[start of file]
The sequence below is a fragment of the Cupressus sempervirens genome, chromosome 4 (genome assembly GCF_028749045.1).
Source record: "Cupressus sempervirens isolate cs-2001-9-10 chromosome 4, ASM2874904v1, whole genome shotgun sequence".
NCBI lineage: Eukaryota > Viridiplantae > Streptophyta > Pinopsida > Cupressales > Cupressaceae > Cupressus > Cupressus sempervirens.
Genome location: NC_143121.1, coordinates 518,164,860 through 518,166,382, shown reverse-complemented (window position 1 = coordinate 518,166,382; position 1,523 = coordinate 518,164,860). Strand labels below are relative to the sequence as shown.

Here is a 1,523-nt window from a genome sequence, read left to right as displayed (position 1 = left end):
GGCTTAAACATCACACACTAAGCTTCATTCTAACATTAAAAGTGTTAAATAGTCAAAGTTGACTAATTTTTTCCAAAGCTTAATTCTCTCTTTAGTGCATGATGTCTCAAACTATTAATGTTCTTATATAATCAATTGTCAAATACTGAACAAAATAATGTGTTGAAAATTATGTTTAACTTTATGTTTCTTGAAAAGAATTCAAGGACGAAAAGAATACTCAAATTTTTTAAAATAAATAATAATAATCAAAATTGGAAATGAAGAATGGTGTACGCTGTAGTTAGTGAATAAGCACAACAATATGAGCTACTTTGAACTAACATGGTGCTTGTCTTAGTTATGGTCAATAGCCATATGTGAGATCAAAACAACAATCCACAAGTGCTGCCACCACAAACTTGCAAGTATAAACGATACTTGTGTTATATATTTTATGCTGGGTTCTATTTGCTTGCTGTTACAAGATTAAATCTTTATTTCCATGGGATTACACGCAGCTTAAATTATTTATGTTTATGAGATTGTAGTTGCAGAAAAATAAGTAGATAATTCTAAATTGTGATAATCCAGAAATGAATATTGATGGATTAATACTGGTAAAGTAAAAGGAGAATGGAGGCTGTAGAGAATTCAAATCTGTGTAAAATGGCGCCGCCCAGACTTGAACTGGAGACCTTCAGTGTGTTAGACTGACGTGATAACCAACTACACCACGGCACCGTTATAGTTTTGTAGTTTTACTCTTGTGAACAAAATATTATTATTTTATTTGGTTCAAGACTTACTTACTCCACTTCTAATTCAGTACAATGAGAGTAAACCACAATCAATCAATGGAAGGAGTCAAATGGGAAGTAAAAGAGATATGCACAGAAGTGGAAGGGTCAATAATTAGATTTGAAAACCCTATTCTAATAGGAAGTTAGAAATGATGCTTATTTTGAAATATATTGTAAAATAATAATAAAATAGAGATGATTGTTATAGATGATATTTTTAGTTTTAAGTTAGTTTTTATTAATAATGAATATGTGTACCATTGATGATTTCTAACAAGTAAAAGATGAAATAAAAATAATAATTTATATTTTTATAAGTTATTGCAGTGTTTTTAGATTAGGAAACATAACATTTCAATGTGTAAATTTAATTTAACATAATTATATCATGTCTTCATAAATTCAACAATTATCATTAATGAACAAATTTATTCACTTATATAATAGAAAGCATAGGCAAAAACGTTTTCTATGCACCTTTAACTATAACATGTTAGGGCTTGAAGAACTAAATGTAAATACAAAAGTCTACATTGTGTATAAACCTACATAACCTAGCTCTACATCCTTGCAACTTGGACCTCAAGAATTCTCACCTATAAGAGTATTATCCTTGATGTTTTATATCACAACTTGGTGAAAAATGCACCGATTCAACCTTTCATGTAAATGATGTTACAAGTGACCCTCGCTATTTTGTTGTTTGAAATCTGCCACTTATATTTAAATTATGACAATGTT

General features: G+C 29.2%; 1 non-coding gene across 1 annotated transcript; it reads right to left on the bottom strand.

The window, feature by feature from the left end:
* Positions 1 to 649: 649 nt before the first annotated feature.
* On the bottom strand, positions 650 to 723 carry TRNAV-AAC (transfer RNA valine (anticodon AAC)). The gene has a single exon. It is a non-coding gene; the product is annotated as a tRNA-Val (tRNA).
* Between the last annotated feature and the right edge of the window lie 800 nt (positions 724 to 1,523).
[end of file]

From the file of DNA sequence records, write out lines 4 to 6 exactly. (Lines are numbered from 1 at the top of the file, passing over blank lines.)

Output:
Genome location: NC_143121.1, coordinates 518,164,860 through 518,166,382, shown reverse-complemented (window position 1 = coordinate 518,166,382; position 1,523 = coordinate 518,164,860). Strand labels below are relative to the sequence as shown.

Here is a 1,523-nt window from a genome sequence, read left to right as displayed (position 1 = left end):
GGCTTAAACATCACACACTAAGCTTCATTCTAACATTAAAAGTGTTAAATAGTCAAAGTTGACTAATTTTTTCCAAAGCTTAATTCTCTCTTTAGTGCATGATGTCTCAAACTATTAATGTTCTTATATAATCAATTGTCAAATACTGAACAAAATAATGTGTTGAAAATTATGTTTAACTTTATGTTTCTTGAAAAGAATTCAAGGACGAAAAGAATACTCAAATTTTTTAAAATAAATAATAATAATCAAAATTGGAAATGAAGAATGGTGTACGCTGTAGTTAGTGAATAAGCACAACAATATGAGCTACTTTGAACTAACATGGTGCTTGTCTTAGTTATGGTCAATAGCCATATGTGAGATCAAAACAACAATCCACAAGTGCTGCCACCACAAACTTGCAAGTATAAACGATACTTGTGTTATATATTTTATGCTGGGTTCTATTTGCTTGCTGTTACAAGATTAAATCTTTATTTCCATGGGATTACACGCAGCTTAAATTATTTATGTTTATGAGATTGTAGTTGCAGAAAAATAAGTAGATAATTCTAAATTGTGATAATCCAGAAATGAATATTGATGGATTAATACTGGTAAAGTAAAAGGAGAATGGAGGCTGTAGAGAATTCAAATCTGTGTAAAATGGCGCCGCCCAGACTTGAACTGGAGACCTTCAGTGTGTTAGACTGACGTGATAACCAACTACACCACGGCACCGTTATAGTTTTGTAGTTTTACTCTTGTGAACAAAATATTATTATTTTATTTGGTTCAAGACTTACTTACTCCACTTCTAATTCAGTACAATGAGAGTAAACCACAATCAATCAATGGAAGGAGTCAAATGGGAAGTAAAAGAGATATGCACAGAAGTGGAAGGGTCAATAATTAGATTTGAAAACCCTATTCTAATAGGAAGTTAGAAATGATGCTTATTTTGAAATATATTGTAAAATAATAATAAAATAGAGATGATTGTTATAGATGATATTTTTAGTTTTAAGTTAGTTTTTATTAATAATGAATATGTGTACCATTGATGATTTCTAACAAGTAAAAGATGAAATAAAAATAATAATTTATATTTTTATAAGTTATTGCAGTGTTTTTAGATTAGGAAACATAACATTTCAATGTGTAAATTTAATTTAACATAATTATATCATGTCTTCATAAATTCAACAATTATCATTAATGAACAAATTTATTCACTTATATAATAGAAAGCATAGGCAAAAACGTTTTCTATGCACCTTTAACTATAACATGTTAGGGCTTGAAGAACTAAATGTAAATACAAAAGTCTACATTGTGTATAAACCTACATAACCTAGCTCTACATCCTTGCAACTTGGACCTCAAGAATTCTCACCTATAAGAGTATTATCCTTGATGTTTTATATCACAACTTGGTGAAAAATGCACCGATTCAACCTTTCATGTAAATGATGTTACAAGTGACCCTCGCTATTTTGTTGTTTGAAATCTGCCACTTATATTTAAATTATGACAATGTT